Also returning: the 17th edition of Art Basel Miami Beach (Dec. 6-9), the largest contemporary art fair in the U.S., which drew a record-setting 82,000 visitors from around the world with its 2017 edition, according to Greybrook Realty Partners. Art Basel is signed to return to the Convention Center until 2023 and holds an option to remain at the venue from 2024-2028.
“The Miami Beach Convention Center has been a terrific home to Art Basel in Miami Beach since our first show in 2002 — and we’re so pleased to present our 17th edition in the brand new state-of-the-art facility,” said Noah Horowitz, Art Basel Director Americas. “The renovation allows us to completely reimagine our layout, design and visitor experience.”
A convention hotel
But the question remains whether the Miami Beach Convention Center can fill its annual calendar with “city-wide conventions” — events that require around 1,500 hotel rooms, impacting all of Miami-Dade — and much of that rests on voters approving a headquarters hotel on Nov. 6.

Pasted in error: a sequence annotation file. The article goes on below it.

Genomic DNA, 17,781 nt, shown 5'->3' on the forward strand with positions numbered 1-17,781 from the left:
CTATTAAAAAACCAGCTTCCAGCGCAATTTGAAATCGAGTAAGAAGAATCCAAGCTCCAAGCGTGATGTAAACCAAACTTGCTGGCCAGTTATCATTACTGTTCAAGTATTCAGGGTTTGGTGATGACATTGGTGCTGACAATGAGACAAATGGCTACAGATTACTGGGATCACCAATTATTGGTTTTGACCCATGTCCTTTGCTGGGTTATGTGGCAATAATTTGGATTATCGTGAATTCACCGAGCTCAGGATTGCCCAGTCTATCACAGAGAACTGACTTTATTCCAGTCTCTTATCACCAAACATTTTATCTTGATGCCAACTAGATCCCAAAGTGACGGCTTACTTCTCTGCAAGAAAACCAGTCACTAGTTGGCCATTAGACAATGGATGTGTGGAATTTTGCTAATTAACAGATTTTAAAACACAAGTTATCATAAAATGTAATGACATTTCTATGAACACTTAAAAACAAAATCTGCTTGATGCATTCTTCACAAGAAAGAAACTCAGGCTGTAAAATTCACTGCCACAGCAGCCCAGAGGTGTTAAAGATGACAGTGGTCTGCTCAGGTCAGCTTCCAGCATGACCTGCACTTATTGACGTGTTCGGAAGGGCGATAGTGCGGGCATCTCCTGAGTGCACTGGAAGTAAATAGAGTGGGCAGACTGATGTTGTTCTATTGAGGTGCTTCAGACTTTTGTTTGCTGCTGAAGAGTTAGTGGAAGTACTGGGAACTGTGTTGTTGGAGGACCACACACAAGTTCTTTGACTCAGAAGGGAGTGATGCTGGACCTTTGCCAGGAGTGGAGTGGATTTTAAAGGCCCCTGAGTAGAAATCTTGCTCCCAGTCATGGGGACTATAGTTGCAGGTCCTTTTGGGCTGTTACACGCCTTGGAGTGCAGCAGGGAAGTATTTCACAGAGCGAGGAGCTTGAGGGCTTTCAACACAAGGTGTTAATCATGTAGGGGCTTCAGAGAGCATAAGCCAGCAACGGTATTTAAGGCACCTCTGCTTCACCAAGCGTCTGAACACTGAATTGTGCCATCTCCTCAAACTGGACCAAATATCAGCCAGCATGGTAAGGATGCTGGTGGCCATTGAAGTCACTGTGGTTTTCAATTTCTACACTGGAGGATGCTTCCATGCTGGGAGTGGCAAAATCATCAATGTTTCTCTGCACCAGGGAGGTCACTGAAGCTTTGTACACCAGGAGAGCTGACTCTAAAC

“This is not a convention center that is going to have 100 conventions a year,” said Rolando Aedo, chief operating officer of the GMCVB. “The AHIMA convention was only three days, but they were working for weeks in advance to set up the exhibits. For us it’s about quality, not quantity. Our focus is on conventions that draw in the 3,000-4,000 range, not 20,000-25,000 people.”
The renovation is the first major facelift the Beach convention center has gotten since 1989, when a $92 million makeover expanded the facility’s capacity to its current four halls. Tourism officials began clamoring for another refresher a decade later. An attempt in 2013 to expand the building by adding a hotel and retail spaces — at a cost of $600 million in public funds — was derailed by a campaign led by Miami Beach Commissioner Jonah Wolfson.